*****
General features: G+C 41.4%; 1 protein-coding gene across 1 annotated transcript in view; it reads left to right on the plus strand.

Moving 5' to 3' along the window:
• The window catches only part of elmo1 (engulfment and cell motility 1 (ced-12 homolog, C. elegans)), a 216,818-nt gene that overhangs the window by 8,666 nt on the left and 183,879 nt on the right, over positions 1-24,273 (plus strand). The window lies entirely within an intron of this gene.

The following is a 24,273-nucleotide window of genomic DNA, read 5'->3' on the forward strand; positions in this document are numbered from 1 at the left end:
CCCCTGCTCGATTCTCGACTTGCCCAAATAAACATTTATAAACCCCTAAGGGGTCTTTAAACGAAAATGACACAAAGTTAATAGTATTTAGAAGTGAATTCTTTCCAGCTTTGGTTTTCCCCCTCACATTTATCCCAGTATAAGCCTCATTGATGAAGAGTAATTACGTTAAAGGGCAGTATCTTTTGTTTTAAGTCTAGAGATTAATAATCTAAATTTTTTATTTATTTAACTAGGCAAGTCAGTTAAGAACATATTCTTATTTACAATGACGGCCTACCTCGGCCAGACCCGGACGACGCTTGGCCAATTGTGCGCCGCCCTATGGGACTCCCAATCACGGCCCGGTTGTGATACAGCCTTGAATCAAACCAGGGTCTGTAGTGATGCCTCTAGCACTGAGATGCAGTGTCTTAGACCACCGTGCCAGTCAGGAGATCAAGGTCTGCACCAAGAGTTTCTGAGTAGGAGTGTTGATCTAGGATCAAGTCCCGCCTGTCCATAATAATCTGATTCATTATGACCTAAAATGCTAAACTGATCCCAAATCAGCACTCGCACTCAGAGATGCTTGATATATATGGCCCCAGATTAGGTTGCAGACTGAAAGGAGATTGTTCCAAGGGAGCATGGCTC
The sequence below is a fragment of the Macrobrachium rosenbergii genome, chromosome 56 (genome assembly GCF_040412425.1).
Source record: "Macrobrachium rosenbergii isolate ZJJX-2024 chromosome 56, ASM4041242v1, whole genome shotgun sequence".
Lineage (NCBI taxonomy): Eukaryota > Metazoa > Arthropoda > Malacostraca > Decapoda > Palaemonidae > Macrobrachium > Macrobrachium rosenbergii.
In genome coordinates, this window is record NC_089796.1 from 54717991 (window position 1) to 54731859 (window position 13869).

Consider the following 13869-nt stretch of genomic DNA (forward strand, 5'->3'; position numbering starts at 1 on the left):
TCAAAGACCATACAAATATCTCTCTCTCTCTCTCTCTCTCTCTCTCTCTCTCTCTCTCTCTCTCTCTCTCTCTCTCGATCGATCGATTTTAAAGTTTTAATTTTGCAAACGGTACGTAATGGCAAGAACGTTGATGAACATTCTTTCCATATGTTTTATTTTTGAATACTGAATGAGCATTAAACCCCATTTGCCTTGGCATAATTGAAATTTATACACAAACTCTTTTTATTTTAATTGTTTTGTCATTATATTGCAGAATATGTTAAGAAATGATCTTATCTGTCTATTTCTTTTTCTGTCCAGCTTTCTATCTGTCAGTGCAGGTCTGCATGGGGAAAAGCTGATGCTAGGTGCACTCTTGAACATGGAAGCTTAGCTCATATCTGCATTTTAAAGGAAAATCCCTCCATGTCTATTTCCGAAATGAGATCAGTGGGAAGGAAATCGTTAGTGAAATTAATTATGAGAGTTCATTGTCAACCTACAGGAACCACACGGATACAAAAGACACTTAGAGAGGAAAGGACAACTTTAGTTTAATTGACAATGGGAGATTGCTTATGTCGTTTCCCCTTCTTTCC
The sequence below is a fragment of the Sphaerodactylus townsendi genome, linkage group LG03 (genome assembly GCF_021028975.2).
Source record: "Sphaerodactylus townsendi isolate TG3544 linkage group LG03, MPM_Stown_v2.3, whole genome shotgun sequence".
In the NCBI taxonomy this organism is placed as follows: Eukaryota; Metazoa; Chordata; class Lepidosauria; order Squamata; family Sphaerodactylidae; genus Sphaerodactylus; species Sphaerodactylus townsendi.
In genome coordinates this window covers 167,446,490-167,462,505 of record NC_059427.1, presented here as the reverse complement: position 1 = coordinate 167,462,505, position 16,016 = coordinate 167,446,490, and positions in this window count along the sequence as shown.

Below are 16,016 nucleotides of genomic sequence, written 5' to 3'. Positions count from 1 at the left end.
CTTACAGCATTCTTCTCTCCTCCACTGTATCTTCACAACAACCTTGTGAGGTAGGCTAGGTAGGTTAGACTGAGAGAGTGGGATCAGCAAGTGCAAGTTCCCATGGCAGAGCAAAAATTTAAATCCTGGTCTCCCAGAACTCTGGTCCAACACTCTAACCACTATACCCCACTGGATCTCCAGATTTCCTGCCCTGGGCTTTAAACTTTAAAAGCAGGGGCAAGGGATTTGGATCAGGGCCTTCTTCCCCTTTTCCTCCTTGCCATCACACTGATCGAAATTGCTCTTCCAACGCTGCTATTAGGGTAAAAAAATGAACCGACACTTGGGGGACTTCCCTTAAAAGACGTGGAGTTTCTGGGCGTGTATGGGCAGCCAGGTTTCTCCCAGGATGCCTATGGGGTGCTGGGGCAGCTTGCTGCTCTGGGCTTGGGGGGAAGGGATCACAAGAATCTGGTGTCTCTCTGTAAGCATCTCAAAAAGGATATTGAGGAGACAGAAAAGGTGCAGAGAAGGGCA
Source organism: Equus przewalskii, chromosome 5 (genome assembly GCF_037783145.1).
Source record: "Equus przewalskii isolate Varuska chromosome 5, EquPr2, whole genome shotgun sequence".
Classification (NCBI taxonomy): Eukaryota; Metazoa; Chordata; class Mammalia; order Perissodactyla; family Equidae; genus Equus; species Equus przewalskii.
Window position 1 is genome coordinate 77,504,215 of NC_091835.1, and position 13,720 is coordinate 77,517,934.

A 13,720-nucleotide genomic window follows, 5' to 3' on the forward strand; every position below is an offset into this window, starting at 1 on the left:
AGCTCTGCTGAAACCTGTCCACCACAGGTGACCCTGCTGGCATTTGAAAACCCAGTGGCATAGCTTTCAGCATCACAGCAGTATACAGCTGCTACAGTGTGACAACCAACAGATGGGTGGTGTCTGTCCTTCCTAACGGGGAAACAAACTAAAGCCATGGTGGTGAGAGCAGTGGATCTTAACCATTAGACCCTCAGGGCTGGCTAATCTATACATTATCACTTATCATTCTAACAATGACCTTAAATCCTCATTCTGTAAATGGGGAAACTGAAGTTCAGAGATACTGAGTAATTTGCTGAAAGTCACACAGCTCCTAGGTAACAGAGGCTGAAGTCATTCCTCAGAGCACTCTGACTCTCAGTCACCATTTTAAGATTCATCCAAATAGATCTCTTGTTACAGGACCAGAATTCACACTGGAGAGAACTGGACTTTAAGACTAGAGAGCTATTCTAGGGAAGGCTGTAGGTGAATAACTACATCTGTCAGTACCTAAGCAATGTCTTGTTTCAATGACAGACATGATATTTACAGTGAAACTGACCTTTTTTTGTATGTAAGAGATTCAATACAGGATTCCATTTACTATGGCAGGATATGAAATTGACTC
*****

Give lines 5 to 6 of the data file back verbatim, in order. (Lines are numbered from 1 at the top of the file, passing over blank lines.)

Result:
CCCCTGCTCGATTCTCGACTTGCCCAAATAAACATTTATAAACCCCTAAGGGGTCTTTAAACGAAAATGACACAAAGTTAATAGTATTTAGAAGTGAATTCTTTCCAGCTTTGGTTTTCCCCCTCACATTTATCCCAGTATAAGCCTCATTGATGAAGAGTAATTACGTTAAAGGGCAGTATCTTTTGTTTTAAGTCTAGAGATTAATAATCTAAATTTTTTATTTATTTAACTAGGCAAGTCAGTTAAGAACATATTCTTATTTACAATGACGGCCTACCTCGGCCAGACCCGGACGACGCTTGGCCAATTGTGCGCCGCCCTATGGGACTCCCAATCACGGCCCGGTTGTGATACAGCCTTGAATCAAACCAGGGTCTGTAGTGATGCCTCTAGCACTGAGATGCAGTGTCTTAGACCACCGTGCCAGTCAGGAGATCAAGGTCTGCACCAAGAGTTTCTGAGTAGGAGTGTTGATCTAGGATCAAGTCCCGCCTGTCCATAATAATCTGATTCATTATGACCTAAAATGCTAAACTGATCCCAAATCAGCACTCGCACTCAGAGATGCTTGATATATATGGCCCCAGATTAGGTTGCAGACTGAAAGGAGATTGTTCCAAGGGAGCATGGCTC
The sequence below is a fragment of the Macrobrachium rosenbergii genome, chromosome 56 (genome assembly GCF_040412425.1).